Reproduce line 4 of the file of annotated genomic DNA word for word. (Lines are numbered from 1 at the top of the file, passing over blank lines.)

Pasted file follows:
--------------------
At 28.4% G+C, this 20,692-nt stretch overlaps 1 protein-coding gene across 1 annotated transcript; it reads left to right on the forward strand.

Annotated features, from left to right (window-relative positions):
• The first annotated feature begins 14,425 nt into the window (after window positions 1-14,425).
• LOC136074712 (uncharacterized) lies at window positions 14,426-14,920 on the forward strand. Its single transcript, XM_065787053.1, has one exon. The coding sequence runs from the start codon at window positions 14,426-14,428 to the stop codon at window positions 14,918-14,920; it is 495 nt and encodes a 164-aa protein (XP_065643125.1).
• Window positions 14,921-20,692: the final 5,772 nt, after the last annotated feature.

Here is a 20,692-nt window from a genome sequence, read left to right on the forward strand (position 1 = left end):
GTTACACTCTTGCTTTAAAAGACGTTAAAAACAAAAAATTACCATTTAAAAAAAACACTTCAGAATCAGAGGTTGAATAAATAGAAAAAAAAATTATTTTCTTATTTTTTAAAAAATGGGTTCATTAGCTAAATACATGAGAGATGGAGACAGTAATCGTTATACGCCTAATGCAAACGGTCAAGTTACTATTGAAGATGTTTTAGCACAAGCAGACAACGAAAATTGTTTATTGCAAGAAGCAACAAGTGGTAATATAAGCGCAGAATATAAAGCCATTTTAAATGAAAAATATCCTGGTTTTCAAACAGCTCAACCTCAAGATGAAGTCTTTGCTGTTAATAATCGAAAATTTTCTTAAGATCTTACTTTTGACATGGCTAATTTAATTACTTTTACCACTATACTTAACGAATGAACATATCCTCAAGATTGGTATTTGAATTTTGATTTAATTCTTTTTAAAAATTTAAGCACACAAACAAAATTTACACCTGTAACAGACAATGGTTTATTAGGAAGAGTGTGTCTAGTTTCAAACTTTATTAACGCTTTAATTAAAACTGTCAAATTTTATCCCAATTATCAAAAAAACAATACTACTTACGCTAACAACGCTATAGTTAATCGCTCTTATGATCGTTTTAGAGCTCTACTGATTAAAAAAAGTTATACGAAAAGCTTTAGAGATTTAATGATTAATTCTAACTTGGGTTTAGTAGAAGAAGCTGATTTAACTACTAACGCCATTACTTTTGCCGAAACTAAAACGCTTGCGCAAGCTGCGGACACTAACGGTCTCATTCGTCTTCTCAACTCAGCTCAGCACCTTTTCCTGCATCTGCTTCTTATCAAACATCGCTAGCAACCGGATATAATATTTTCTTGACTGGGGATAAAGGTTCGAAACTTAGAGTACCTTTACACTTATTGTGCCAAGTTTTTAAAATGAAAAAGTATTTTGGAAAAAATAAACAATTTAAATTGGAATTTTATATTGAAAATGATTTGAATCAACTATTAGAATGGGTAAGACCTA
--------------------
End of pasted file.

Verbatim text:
• LOC136074712 (uncharacterized) lies at window positions 14,426-14,920 on the forward strand. Its single transcript, XM_065787053.1, has one exon. The coding sequence runs from the start codon at window positions 14,426-14,428 to the stop codon at window positions 14,918-14,920; it is 495 nt and encodes a 164-aa protein (XP_065643125.1).